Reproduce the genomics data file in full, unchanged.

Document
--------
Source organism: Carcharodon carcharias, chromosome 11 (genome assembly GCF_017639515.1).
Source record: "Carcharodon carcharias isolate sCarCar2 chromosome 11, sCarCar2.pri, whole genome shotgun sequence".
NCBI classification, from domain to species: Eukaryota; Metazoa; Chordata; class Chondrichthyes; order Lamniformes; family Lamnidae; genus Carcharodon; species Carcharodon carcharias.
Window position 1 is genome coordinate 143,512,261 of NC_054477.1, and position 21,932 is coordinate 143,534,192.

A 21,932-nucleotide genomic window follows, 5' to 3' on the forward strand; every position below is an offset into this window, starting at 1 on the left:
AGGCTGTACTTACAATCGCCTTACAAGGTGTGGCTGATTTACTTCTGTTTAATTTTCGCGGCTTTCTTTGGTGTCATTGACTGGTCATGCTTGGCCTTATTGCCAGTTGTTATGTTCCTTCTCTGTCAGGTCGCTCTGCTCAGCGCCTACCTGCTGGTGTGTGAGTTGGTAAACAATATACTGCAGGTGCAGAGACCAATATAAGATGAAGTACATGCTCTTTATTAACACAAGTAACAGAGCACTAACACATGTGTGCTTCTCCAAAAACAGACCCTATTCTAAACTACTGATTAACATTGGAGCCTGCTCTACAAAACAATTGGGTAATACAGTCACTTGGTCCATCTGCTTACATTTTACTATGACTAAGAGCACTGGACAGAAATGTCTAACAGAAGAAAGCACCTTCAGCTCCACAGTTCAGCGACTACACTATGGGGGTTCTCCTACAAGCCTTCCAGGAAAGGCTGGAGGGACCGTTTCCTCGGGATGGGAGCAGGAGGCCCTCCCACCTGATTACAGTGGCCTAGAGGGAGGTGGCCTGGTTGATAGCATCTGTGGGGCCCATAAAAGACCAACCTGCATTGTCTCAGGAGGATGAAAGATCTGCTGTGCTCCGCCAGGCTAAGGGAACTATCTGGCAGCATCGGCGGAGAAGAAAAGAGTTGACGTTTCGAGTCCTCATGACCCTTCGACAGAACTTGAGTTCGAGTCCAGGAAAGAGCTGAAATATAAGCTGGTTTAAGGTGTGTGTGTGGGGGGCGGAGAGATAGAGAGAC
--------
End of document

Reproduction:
Source organism: Carcharodon carcharias, chromosome 11 (genome assembly GCF_017639515.1).
Source record: "Carcharodon carcharias isolate sCarCar2 chromosome 11, sCarCar2.pri, whole genome shotgun sequence".
NCBI classification, from domain to species: Eukaryota; Metazoa; Chordata; class Chondrichthyes; order Lamniformes; family Lamnidae; genus Carcharodon; species Carcharodon carcharias.
Window position 1 is genome coordinate 143,512,261 of NC_054477.1, and position 21,932 is coordinate 143,534,192.

A 21,932-nucleotide genomic window follows, 5' to 3' on the forward strand; every position below is an offset into this window, starting at 1 on the left:
AGGCTGTACTTACAATCGCCTTACAAGGTGTGGCTGATTTACTTCTGTTTAATTTTCGCGGCTTTCTTTGGTGTCATTGACTGGTCATGCTTGGCCTTATTGCCAGTTGTTATGTTCCTTCTCTGTCAGGTCGCTCTGCTCAGCGCCTACCTGCTGGTGTGTGAGTTGGTAAACAATATACTGCAGGTGCAGAGACCAATATAAGATGAAGTACATGCTCTTTATTAACACAAGTAACAGAGCACTAACACATGTGTGCTTCTCCAAAAACAGACCCTATTCTAAACTACTGATTAACATTGGAGCCTGCTCTACAAAACAATTGGGTAATACAGTCACTTGGTCCATCTGCTTACATTTTACTATGACTAAGAGCACTGGACAGAAATGTCTAACAGAAGAAAGCACCTTCAGCTCCACAGTTCAGCGACTACACTATGGGGGTTCTCCTACAAGCCTTCCAGGAAAGGCTGGAGGGACCGTTTCCTCGGGATGGGAGCAGGAGGCCCTCCCACCTGATTACAGTGGCCTAGAGGGAGGTGGCCTGGTTGATAGCATCTGTGGGGCCCATAAAAGACCAACCTGCATTGTCTCAGGAGGATGAAAGATCTGCTGTGCTCCGCCAGGCTAAGGGAACTATCTGGCAGCATCGGCGGAGAAGAAAAGAGTTGACGTTTCGAGTCCTCATGACCCTTCGACAGAACTTGAGTTCGAGTCCAGGAAAGAGCTGAAATATAAGCTGGTTTAAGGTGTGTGTGTGGGGGGCGGAGAGATAGAGAGAC